More and more companies are now seeing the benefits of encouraging a more gender diverse workforce. However, the turnover rate for women in tech roles is more than twice as high than for men, so companies are hiring more women but struggling to retain them. In this article, we look at 5 actions tech employers can take to retain women.
One of the biggest barriers to true gender equality in the tech industry is the gender pay gap. Around 78% of large organisations admit to having a gender pay gap in tech whereby men earn more than women. This is obviously a huge roadblock when it comes to women staying in tech roles, as not being paid the same as their male counterparts will feel degrading and disheartening. If a company works to improve and eventually close their gender pay gap, they will be more likely to retain women.
Since April 2018, large employers with 250 employees or more have had to produce a pay gap report each year. The pay reports aim to increase accountability and ensure companies are upfront with their pay equality. The pay gap reporting also encourages positive improvements, as if companies are held accountable for their discrepancies, they will be more likely to strive to make changes.
Benefits packages are important to any employee when joining a company. However, with a female workforce comes the need to look at things like maternity pay and flexible working arrangements. As women are typically the primary caregivers at home, it’s important for a company to be able to work around personal commitments and childcare. This will ensure that employees feel valued, respected and trusted to do their role effectively.
Remote working is a good example, especially since the Covid-19 pandemic. More working from home allowed people to gain a better work/life balance. Companies are now expected to be more lenient with flexible working arrangements and businesses that do so will in turn attract more talent and be more likely to retain them.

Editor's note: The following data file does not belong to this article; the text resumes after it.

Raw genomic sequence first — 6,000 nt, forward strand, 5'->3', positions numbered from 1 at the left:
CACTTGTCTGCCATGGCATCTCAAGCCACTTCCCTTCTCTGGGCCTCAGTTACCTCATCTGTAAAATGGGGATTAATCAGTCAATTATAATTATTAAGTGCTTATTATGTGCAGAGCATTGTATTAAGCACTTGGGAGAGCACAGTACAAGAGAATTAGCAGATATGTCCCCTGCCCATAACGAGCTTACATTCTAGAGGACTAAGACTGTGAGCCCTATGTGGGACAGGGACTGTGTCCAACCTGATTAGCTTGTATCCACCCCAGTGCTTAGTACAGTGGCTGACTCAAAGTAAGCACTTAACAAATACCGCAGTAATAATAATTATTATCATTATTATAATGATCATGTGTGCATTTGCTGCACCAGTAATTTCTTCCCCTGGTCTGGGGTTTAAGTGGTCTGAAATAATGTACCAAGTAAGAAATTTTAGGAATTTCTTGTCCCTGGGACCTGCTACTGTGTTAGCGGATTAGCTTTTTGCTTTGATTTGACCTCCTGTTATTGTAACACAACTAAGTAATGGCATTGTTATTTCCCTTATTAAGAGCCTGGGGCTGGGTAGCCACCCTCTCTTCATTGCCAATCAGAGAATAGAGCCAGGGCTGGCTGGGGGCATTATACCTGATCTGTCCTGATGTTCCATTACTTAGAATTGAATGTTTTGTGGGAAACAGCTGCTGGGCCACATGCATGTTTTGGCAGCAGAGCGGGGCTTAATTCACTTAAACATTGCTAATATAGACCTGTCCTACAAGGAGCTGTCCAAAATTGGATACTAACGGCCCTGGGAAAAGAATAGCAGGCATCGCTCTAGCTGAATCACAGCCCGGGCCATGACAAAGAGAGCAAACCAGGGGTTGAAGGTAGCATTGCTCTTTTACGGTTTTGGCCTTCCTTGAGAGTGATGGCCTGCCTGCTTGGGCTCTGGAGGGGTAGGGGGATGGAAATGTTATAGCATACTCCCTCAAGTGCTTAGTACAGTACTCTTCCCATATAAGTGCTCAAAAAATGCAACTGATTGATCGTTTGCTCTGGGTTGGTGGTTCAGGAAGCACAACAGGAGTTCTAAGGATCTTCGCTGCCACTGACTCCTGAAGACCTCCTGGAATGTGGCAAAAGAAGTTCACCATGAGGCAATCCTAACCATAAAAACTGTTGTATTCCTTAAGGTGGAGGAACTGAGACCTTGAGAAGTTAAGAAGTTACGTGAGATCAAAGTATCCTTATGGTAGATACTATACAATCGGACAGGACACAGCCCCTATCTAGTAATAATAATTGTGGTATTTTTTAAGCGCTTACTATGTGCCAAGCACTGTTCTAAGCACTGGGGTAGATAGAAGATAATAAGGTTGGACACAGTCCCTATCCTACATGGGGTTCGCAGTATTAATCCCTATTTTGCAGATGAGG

As tech has typically been a male-dominated industry for a long time, certain cultures and behaviours have been formed which could put potential female talent off. The so called ‘brogrammer’ culture is still very apparent in some tech companies, with social events and office chat/environment being angled towards males.
This ‘boys club’ mentality also runs deeper in some cases, with women being discriminated against by being cut-off in meetings, having ideas stolen and missing out on key promotions and development due to male employees being prioritised. This is obviously a huge barrier to retaining female staff, and should be addressed by every company to ensure every employee feels comfortable and valued. A possible way to help this culture issue is to create a women’s network for female staff at the company. This is a group which will give women in the company the opportunity to share experiences, network and brainstorm new ideas.
It can be said for any role in any company that without development, you’re likely to become bored, frustrated and unmotivated. These 3 emotions are more likely than not to result in you leaving a company. By placing emphasis on women’s personal development within a company, you are more likely to keep them engaged and committed to their role.
Examples of methods for development could include access to training courses and events such as webinars & conferences which will encourage women to feel passionate about their career. This in turn benefits the business as they will have even more skilled women, whom they will be more likely to retain.
A key to a diverse and inclusive business is ensuring people feel well-represented. This is especially true in the case of board members, senior leadership teams and directors. One of the main reasons women aren’t going into tech is the lack of role models. When women see other women in high level positions at a company, it’s easier for them to imagine themselves there one day.
As well as having high level female role models, it’s important to have them at every level in the company. If someone who is very junior sees a female CEO, it might be so far off in the distance for them that it actually discourages them. They might think “that will never be me”. But by ensuring there’s a good presence of female influence at every level in the company, women are more likely to feel comfortable and believe in their own skill.
Having a more balanced and gender diverse workforce has proven to have many benefits to a business. However, ensuring you have a well thought-out retention programme made up of all of the above components is key. With as many of the processes and benefits in place, female staff retention should improve significantly.